‘Why do you buy so many CDs?’ asked my girlfriend. It was not an unreasonable question, although obviously I wasn’t going to admit that. There are all sorts of reasons why you might buy too many CDs. You are bored of the ones you have. There are things you want. You are terrified you might miss something. It was only £8.49. It was only £6.99. It was only £4.99. Alternatively, it’s a compulsion, and you need professional help.
And there’s also the irrefutable truth, which may be the essence of pop music’s appeal, that you never know where the next fantastic song is going to come from. If you only bought all the CDs you knew you were going to like, you would wear out your tastes at about the same rate as most rock artists wear out their talent. Risks have to be taken. New bands have to be tried. Sometimes, old abandoned bands need to be tried again. Good music, even great music, can be found in the least likely places.
A few months ago, when I was knee-deep in a book that needed finishing, I worked in my neighbour’s flat for a couple of weeks while he went on holiday. As I like to work with music, and he has a wide selection of CDs I would never dream of buying, I went through his CD collection with a typically jaundiced eye and ear. Didn’t like this, didn’t like that, but what I did like, to my genuine surprise, was an old Yes compilation, which I think you can still get. It’s called Highlights: The Very Best Of Yes (Atlantic) and it’s a useful primer of their Seventies and Eighties stuff. Ah yes, the heyday of progressive rock, when daft time signatures and Rick Wakeman’s mad keyboards strode the world. Fashionable for eight minutes in 1972, Yes never actually ceased trading, although their line-up seems to have changed most weeks. I once owned Fragile, which I found incomprehensible, and particularly liked Going For The One, which appeared at the height of punk in 1977 and was the enemy, as far as most punks were concerned. Yes’s problem, for me, was their love of complexity for its own sake, which gave the impression of five musicians playing in competition with each other rather than in concord and harmony. And over the years they made some shockingly bad records, several of which I foolishly bought. At one point in the late 1980s there were two competing Yeses, one called Yes and the other called Anderson Bruford Wakeman Howe, which sounds like a particularly unappealing advertising agency. After competing to make worse albums than each other, the two then joined forces for an album called Union, which was unspeakable. I gave up on them then, although I still liked to hear ‘Owner Of A Lonely Heart’ on the radio.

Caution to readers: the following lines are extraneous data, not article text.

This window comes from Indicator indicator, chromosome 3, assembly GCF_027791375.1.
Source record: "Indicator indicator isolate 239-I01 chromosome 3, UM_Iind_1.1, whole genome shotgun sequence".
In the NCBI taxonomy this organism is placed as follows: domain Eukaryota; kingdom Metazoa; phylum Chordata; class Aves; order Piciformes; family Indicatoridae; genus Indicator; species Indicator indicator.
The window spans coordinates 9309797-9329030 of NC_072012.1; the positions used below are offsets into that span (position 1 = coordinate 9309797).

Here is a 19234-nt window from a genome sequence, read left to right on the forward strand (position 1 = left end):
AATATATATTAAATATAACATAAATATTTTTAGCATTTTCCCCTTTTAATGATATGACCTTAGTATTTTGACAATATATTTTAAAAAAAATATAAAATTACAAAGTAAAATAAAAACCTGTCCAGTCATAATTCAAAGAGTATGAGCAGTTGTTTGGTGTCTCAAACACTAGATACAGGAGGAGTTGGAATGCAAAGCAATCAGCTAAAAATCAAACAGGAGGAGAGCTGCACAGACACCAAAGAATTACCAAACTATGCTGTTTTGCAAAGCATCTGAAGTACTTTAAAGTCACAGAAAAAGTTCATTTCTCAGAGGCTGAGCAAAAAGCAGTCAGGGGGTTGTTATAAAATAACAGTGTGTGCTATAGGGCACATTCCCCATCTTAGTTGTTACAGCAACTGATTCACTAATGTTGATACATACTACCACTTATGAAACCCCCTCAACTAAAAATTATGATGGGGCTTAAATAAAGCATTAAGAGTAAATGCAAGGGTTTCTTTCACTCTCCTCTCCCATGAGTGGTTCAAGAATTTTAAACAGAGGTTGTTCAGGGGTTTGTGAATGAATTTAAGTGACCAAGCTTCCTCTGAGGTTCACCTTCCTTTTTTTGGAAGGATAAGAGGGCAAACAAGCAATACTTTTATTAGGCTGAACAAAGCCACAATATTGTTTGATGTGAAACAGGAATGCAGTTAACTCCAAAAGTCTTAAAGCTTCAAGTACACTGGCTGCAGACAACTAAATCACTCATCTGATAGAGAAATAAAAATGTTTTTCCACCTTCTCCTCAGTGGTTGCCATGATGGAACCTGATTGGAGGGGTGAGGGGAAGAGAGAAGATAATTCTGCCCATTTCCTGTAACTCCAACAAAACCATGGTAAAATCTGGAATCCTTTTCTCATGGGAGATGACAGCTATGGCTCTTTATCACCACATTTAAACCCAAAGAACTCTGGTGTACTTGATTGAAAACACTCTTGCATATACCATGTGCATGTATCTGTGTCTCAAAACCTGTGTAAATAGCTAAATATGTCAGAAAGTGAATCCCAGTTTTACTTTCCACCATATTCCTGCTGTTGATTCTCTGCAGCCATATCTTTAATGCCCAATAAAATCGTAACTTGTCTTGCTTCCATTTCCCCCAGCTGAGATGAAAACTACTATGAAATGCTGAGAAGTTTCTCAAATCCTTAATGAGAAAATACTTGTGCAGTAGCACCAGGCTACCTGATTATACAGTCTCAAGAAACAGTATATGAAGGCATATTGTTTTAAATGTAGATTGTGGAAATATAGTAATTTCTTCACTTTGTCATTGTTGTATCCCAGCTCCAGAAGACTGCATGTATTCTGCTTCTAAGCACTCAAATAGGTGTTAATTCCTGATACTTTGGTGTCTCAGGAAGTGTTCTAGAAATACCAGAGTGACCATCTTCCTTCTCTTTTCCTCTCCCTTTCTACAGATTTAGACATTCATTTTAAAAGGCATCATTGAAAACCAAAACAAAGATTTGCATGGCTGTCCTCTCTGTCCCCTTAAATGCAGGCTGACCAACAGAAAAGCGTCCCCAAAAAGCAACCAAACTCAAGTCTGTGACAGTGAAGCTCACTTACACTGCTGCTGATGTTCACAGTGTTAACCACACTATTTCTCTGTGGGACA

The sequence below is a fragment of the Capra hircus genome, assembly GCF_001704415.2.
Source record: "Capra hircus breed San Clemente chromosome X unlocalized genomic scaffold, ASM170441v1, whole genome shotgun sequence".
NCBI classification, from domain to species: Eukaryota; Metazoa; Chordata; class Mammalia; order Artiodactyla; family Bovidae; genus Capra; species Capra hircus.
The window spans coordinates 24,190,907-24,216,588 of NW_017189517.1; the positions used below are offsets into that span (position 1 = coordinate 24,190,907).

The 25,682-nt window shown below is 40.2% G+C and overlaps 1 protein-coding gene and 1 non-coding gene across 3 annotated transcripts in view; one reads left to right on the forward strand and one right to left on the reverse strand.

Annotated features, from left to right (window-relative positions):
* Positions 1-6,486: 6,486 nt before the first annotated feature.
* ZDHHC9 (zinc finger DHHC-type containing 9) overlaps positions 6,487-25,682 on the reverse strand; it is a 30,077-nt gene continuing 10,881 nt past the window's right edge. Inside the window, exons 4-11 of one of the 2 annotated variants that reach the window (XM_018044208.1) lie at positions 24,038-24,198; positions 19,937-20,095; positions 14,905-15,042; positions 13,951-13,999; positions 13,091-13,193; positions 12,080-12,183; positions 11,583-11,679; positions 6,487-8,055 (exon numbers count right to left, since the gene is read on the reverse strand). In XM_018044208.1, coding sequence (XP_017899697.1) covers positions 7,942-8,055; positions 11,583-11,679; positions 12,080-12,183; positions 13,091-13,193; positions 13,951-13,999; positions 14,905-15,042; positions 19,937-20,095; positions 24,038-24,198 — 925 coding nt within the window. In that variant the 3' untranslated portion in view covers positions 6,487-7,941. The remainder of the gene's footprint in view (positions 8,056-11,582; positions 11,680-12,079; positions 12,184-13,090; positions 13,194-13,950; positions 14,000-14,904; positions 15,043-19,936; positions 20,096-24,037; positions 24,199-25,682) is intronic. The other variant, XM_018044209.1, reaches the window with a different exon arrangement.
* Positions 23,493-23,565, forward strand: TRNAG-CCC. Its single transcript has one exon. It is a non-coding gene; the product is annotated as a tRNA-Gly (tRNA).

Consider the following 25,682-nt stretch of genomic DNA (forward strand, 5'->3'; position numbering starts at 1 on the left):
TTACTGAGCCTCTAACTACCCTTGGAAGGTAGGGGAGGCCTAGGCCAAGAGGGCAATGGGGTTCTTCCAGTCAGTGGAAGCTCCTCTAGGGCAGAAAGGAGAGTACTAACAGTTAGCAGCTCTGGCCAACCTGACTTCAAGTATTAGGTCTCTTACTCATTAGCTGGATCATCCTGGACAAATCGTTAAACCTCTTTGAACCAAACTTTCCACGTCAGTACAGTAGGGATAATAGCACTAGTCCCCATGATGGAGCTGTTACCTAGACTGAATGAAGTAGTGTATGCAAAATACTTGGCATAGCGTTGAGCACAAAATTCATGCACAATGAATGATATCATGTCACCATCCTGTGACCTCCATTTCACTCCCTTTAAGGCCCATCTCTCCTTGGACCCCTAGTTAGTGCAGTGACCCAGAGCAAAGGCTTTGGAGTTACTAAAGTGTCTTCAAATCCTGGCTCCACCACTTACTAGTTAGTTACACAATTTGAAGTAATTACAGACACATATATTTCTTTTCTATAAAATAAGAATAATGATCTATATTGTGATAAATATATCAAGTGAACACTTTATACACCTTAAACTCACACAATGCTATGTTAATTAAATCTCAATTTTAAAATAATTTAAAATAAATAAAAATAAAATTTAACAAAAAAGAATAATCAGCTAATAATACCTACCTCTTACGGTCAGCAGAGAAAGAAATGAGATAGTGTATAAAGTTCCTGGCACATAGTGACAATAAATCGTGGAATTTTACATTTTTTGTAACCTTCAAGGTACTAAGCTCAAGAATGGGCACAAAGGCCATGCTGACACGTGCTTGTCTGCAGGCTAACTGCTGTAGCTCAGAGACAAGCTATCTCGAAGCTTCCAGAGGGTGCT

But last summer, in my neighbour’s flat, toiling over an overheating laptop, I listened to this Best Of and thought again. The early songs had had tunes, and because Yes have always been so sui generis, they hadn’t dated. Even the four-movement quasi-symphonic prog epics had real energy and life. I bought a copy of the CD myself and gave it heavy treatment throughout the autumn.
Still, though, I wasn’t thinking of buying any newer Yes album. I had been stung before. Then, one day in November, I was throwing away a huge pile of old rock magazines, which is to say, sitting down on the floor and reading them all. I came across a rather sniffy review of a 2001 album, Magnification (Eagle), which Yes recorded as four-piece, without keyboards and with orchestral arrangements instead. It sounded atrocious, so I had to buy it. I found it cheap on Amazon, which just about made the risk worthwhile.
It’s fantastic, an absolute joy. Indeed, I’d say it’s the album Yes have been threatening to make for 30 years. The complexity remains, but the melodies rise above it, and the orchestra enhances the songs, gives them texture and context and real impact. Without Wakeman’s noodling keyboards the other instruments are in clearer focus, particularly Steve Howe’s crystalline guitar. The crucial thing is that this isn’t a dilution of what Yes have been trying to do all this time; it’s more the culmination of it. You wouldn’t have thought that old crocks like these could make such exhilarating music, but clearly they can.
Admittedly, only certain middle-aged men with fond memories of Chris Squire’s clanky bass-playing should pay attention to this recommendation, but at least it justifies all those CDs I have been buying. If only any of the rest of them were half as good...
Fatherhood: The Truth by Marcus Berk-mann is published by Vermilion at £10.99.